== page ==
Tuesday, January 24, 2012

A Note to Search Committees

As campus-visit season gets into full swing and decision-making season is about to begin, I'd like to offer a small piece of advice to search committees.

We job candidates know when you interview us that you might not invite us to campus. We know when you invite us to campus that you might not offer us the job. That's fine. You don't have to invite us to campus if you interview us, and you don't have to offer us the job if you invite us to campus. We'd love it if you did, obviously, but we know you don't have to. We know you don't owe us a job.

But that doesn't mean you don't owe us anything. What you owe to us is a nice note that thanks us for our time and wishes us well. You owe it to us to communicate with us one last time after the interview or campus visit. You owe it to us to let us know, from you, that we didn't get the job. You owe it to us even if we already found out, or will eventually.

Because the people you interview are people. And they traveled to Washington, DC to meet with you; or else they took the time to get together with you over Skype or on the phone; they invested time and energy into preparing for the interview, researching your school, your department, and their potential colleagues; maybe they even traveled to your town to meet with you and your colleagues and your administration and attempt to win you over with a presentation or two. And they did this because you invited them to do it—because you contacted them and said you wanted to interview them. Because you expressed to them that you were interested in them. And that goes quadruple for the people you invite to campus.

That means you owe something to the people you interview. You owe them courtesy. You don't owe them a job, but you owe them thanks for doing those things, which they did at your request and invitation. And then you owe it to them to wish them well.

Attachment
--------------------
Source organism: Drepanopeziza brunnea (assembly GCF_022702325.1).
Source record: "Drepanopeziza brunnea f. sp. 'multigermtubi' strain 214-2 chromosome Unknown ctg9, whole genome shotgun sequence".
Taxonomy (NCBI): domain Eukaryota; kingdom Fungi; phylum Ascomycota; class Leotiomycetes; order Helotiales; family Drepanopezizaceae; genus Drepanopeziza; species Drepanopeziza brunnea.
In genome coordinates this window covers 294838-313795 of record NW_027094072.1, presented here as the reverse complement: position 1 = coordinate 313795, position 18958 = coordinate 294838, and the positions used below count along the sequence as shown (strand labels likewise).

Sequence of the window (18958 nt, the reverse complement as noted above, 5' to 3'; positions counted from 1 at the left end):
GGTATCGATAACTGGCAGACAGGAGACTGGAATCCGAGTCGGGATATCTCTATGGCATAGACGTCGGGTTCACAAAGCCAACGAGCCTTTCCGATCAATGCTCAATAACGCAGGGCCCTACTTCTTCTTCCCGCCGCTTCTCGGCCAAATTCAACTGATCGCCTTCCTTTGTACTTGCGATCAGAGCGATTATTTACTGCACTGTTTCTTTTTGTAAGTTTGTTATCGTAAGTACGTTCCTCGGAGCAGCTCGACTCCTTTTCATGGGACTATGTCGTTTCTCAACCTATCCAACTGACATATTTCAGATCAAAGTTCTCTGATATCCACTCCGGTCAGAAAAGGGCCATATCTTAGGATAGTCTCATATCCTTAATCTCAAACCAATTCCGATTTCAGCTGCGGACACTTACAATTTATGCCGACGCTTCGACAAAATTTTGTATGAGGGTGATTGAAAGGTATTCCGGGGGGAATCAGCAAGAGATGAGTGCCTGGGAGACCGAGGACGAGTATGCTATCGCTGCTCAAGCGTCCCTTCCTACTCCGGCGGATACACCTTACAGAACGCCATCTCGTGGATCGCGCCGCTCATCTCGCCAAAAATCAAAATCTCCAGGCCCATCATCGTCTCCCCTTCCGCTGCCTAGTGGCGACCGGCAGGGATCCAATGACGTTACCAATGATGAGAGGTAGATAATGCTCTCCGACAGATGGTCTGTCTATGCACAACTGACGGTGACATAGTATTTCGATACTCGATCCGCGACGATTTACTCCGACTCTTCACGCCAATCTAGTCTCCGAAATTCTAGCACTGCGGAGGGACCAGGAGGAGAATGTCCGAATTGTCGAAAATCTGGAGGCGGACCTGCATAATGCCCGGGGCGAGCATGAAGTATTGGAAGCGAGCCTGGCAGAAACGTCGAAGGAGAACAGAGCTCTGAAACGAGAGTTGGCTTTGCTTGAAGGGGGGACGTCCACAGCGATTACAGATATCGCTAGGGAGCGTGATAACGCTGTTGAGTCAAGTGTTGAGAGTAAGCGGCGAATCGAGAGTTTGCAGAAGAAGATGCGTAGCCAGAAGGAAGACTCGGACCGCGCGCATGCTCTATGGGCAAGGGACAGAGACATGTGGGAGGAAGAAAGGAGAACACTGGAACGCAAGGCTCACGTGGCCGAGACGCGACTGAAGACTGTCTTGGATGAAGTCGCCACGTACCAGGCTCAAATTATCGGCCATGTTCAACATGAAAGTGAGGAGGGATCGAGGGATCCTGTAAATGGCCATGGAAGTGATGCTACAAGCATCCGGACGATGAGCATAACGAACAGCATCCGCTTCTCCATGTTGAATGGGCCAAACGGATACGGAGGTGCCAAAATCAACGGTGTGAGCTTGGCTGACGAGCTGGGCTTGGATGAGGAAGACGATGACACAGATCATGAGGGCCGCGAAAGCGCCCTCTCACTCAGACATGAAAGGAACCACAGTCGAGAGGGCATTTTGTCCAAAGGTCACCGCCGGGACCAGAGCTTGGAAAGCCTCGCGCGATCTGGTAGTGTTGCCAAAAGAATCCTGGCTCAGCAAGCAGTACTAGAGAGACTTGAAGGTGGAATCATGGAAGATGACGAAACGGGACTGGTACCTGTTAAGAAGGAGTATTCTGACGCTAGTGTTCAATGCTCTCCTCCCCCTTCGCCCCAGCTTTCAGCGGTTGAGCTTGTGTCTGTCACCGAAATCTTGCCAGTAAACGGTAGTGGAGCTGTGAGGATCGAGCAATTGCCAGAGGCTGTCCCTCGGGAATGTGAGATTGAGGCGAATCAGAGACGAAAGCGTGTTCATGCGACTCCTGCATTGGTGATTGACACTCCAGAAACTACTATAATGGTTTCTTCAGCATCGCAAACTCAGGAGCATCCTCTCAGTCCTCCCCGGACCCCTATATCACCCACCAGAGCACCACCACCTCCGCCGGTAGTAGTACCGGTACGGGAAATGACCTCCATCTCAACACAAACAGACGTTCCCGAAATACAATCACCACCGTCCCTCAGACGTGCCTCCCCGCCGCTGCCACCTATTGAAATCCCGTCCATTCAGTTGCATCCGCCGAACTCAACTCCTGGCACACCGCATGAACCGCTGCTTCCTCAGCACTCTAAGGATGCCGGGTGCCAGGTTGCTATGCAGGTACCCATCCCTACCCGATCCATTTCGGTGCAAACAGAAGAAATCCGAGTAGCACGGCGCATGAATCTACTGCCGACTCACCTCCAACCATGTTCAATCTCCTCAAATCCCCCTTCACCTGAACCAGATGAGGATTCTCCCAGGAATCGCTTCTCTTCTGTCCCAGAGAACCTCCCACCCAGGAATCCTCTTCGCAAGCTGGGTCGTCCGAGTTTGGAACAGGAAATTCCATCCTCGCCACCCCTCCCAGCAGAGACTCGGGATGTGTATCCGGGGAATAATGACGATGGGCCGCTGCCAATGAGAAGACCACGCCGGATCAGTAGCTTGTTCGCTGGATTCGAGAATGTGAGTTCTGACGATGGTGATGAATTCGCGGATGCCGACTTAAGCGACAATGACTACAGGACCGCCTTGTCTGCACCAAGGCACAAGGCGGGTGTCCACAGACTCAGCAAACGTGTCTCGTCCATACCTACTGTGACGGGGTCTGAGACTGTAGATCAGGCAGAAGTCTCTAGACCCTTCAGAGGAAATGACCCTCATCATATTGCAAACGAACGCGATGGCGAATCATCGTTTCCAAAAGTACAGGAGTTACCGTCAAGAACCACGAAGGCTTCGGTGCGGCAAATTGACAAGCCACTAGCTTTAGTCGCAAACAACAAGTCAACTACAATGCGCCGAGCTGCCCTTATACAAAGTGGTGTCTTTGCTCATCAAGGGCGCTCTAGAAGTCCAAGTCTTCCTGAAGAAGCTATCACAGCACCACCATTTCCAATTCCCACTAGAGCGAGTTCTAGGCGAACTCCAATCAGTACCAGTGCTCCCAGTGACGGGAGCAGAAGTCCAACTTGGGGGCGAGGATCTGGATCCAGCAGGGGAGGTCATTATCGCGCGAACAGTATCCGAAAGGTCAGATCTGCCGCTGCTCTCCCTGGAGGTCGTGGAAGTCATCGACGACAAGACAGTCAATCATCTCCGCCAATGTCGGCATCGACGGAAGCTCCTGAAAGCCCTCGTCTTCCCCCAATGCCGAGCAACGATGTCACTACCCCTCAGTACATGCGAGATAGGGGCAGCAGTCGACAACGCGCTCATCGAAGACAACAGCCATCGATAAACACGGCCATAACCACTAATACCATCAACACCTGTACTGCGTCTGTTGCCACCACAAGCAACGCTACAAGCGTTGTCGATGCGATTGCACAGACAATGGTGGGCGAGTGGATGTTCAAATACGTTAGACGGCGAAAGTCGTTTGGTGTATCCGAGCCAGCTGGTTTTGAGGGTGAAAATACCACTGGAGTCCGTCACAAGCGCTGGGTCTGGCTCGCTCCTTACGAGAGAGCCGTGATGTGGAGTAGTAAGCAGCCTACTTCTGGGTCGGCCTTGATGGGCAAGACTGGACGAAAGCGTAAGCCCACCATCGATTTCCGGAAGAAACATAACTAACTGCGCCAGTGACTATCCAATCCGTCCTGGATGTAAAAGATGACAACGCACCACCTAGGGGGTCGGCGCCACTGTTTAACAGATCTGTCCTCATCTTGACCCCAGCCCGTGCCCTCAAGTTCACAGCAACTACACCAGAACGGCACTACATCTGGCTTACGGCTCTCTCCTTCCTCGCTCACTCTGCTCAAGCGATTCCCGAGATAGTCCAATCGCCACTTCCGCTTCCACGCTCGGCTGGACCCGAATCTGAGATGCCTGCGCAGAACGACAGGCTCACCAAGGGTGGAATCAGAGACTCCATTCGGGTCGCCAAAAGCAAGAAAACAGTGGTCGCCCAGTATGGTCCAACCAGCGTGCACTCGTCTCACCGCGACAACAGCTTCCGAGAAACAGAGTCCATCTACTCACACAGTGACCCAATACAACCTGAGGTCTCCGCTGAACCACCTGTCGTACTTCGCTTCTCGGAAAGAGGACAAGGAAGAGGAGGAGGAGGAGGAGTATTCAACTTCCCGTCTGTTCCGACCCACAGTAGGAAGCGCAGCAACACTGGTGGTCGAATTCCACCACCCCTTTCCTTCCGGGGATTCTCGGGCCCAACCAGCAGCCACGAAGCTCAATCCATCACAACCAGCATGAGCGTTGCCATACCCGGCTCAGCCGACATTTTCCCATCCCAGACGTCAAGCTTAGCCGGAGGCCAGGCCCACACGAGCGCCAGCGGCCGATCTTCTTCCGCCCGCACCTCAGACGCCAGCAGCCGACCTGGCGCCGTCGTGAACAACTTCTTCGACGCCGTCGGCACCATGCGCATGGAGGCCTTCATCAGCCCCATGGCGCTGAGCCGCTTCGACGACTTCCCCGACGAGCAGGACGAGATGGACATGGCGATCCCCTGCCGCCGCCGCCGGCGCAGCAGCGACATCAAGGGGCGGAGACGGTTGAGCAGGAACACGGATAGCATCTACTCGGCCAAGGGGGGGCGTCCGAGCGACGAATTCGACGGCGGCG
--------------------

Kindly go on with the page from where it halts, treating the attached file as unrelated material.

--Mr. Zero

47 comments:

Anonymous said...

I'm still waiting to hear from 3 schools that interviewed me at the APA in 2010. Maybe I'll be getting a flyout!

Anonymous said...

Thank you for this, Mr. Zero!

You are absolutely correct. And in fact, my friends in other professions are appalled at the lack of courtesy displayed by *some* philosophy search committees - it isn't acceptable behavior in other fields. It should not be acceptable in ours.

Anonymous said...

I agree. Two schools who interviewed me at the APA didn't bother notifying me of their decision (I know that they have scheduled campus visits). This shows a great lack of consideration and respect.

Anonymous said...

As others have pointed out before, SCs seldom contact candidates to let them know they're not inviting them to campus just in case the folks they are inviting don't work out. It's much more common to hear from SCs *after* someone has accepted an offer. If you never hear from an SC with whom you had a first-round interview at all after said interview, that's another story entirely.

Anonymous said...

Absolutely. And SCs should personalize the letter. None of this "Dear Applicant" BS. (This has really happened with some schools that interviewed me.)

Anonymous said...

I still haven't heard back from an on-campus interview in 2004!

Mr. Zero said...

If you never hear from an SC with whom you had a first-round interview at all after said interview, that's another story entirely.